Hazel and Aiden lived miserably on the streets for a long time - however it was not until we arrived to the scene of the rescue that we understood just how bad it was.
Animals Lebanon first became aware of just one stray dog that people were reporting to us and pleading for immediate and urgent action. One person reported seeing what resembled the ghost of a dog, another called frantic and hysteric at the sight she had seen.
We knew it would be bad.
On Tuesday night, we equipped ourselves with a trapping cage, covers, and food to attract the surely hungry dog. We then made our way to her hiding spot - an abandoned construction site four floors underground which reeked of terrible smells and was covered in dirt everywhere.
We started by setting up the humane dog trapping cage as we knew she would be terrified of people. In a panic, Hazel ran out of her hiding spot, reaching a stone cold halt in the middle of the highway where cars are speeding right and left. "My heart sank," reported one of the rescue workers at the site. "Her body was tiny, emaciated, and she was shivering uncontrollably, struggling between the fast cars around her. She was grey, her coat eaten up by years of skin disease and infections."
Luckily Hazel made it across the highway. We quietly followed her, finding ourselves at a dumpster. This is where we witnessed the most heart-breaking site - she was so hungry that she was eating plastic bags. They may have had the scent of food on them, and that was enough for her, tired, famished, and confused, to eat them. It was so difficult to watch, but in order not to risk loosing her again, we stood back.
Hazel later returned to her hiding spot underground, where she continued to scratch herself aggressively in discomfort from her skin. She then curled into a tiny ball and slept. We decided to come back with a bigger team in order to guarantee her successful rescue.
The next day, Hazel was no where to be found. We left food for her and were committed to coming back every day until she was rescued.
The third day, we spotted her running again between cars. Sadly people in the cars were careless, in fact, one of the volunteers asked a woman to stop, but instead her response was "you want to stop cars for a piece of meats?" Although it was very disturbing to hear this, we stayed focused on our goal and continued our work.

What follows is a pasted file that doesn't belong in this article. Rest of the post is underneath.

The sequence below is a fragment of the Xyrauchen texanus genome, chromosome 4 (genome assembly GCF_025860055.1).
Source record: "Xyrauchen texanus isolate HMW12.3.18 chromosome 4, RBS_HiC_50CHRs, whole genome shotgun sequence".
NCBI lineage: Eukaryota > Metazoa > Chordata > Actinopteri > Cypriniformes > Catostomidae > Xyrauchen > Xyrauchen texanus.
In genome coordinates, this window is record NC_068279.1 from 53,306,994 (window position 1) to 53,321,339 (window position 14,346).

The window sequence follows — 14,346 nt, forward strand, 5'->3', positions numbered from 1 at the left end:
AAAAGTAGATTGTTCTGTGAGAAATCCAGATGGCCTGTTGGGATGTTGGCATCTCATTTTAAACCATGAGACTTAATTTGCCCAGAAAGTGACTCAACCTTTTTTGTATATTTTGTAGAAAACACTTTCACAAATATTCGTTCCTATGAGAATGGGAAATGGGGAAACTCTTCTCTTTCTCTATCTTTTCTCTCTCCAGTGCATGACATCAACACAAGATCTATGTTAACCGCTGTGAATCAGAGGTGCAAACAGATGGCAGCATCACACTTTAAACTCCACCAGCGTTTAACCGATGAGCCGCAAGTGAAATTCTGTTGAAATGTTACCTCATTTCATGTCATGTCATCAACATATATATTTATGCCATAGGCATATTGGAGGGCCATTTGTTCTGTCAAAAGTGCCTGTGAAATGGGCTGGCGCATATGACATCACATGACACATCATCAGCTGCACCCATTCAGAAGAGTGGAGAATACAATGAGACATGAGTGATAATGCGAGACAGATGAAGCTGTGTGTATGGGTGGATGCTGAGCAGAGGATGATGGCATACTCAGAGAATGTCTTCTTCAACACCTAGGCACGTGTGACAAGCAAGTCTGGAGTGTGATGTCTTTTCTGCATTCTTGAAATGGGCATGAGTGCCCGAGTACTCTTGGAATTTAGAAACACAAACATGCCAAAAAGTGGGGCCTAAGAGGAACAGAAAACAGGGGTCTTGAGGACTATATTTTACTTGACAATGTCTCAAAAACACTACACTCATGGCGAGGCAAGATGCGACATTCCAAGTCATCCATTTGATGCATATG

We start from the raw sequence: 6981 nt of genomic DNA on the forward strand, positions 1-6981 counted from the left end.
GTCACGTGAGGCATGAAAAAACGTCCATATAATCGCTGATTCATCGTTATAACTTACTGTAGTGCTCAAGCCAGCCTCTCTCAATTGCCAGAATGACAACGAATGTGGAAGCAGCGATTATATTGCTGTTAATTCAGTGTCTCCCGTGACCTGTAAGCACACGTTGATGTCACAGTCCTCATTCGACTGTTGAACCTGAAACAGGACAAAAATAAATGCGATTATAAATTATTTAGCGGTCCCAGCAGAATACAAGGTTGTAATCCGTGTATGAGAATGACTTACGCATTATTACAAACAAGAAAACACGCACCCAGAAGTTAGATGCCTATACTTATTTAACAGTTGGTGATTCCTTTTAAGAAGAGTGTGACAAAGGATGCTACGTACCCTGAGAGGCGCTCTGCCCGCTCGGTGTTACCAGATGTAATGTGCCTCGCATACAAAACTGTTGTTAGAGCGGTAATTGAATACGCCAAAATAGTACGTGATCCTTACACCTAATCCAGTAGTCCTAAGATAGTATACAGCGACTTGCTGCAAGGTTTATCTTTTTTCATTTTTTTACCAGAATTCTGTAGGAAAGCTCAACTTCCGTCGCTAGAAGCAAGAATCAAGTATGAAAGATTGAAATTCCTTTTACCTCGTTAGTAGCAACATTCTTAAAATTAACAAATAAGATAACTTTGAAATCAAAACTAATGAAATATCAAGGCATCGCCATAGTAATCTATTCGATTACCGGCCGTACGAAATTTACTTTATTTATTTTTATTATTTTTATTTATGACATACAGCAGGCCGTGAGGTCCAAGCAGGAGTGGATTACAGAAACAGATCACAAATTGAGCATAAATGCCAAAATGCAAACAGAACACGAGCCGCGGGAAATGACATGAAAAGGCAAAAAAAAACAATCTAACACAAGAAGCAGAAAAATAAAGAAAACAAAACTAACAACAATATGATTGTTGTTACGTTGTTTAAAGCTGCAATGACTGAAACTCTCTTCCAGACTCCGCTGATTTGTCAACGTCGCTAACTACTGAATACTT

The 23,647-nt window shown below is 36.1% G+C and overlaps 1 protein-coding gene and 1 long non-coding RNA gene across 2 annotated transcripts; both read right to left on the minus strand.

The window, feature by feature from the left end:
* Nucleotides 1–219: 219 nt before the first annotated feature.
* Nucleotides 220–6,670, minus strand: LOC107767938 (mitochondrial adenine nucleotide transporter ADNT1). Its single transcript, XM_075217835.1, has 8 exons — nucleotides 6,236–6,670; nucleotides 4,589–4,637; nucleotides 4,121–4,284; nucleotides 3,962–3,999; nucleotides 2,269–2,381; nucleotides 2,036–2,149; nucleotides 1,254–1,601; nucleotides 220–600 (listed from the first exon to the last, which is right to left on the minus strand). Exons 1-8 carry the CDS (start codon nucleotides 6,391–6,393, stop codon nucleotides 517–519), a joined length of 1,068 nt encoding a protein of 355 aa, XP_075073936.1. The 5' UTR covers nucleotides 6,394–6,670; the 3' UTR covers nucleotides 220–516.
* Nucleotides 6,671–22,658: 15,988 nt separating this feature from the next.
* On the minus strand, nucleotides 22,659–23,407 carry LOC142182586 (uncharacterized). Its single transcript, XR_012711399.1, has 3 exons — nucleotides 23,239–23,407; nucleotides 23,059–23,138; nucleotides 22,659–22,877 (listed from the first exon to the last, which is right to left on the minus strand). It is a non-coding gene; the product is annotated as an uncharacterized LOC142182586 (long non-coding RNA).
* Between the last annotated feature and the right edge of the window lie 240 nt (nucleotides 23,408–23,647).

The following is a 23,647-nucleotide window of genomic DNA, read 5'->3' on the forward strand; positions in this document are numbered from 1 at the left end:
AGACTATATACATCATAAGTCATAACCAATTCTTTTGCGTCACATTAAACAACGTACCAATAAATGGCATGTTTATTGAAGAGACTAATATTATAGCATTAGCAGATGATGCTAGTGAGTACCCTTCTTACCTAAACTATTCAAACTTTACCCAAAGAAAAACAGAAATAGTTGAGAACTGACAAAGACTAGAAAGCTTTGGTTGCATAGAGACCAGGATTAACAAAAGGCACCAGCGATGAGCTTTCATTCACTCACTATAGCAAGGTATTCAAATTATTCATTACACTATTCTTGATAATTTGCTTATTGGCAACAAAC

We followed Hazel to where she was hiding behind a bush in front of Monoprix supermarket in the Jnah area. We knew this was the moment.
We set the cage right in front of the bush and put some chicken inside. A few minutes later, attracted by the smell, Hazel cautiously made her way to the cage. We quickly closed the door and caught her! Hazel began to yelp in terror, realizing she had been caught. To our surprise another dog, in even worse condition than Hazel, ran out to help her. Realizing that he was so bad, he could not even smell the food, his rescue would be far more difficult.
The next day we were determined not to go back without rescuing the second dog, whom we named Aiden.
It was impossible to catch without using the dog net.
It was a very stressful time to see him tangled up in the net but it was a great feeling to know he is off the street and on his way treated and have the chance of a beautiful life.
Hazel and Aiden are currently receiving extensive medical care for their condition. They will need to receive at least three solid months of treatment in order to recover fully.
Before we rescued them, we understood that the Municipality was preparing to shoot them as this is the current form of stray animal control.
Animals Lebanon is campaigning to pass a co prehensive set of animal welfare and protection laws which advocates humane methods of stray animal control.
We need your help
Donate now to help Animals Lebanon cover the cost of their treatment.
Hazel and Aiden did not stand a chance on the streets. They were dying a slow and agonizing death when we found them. You can help us restore their health, get their shiny coats back again, and see them adopted into loving forever homes.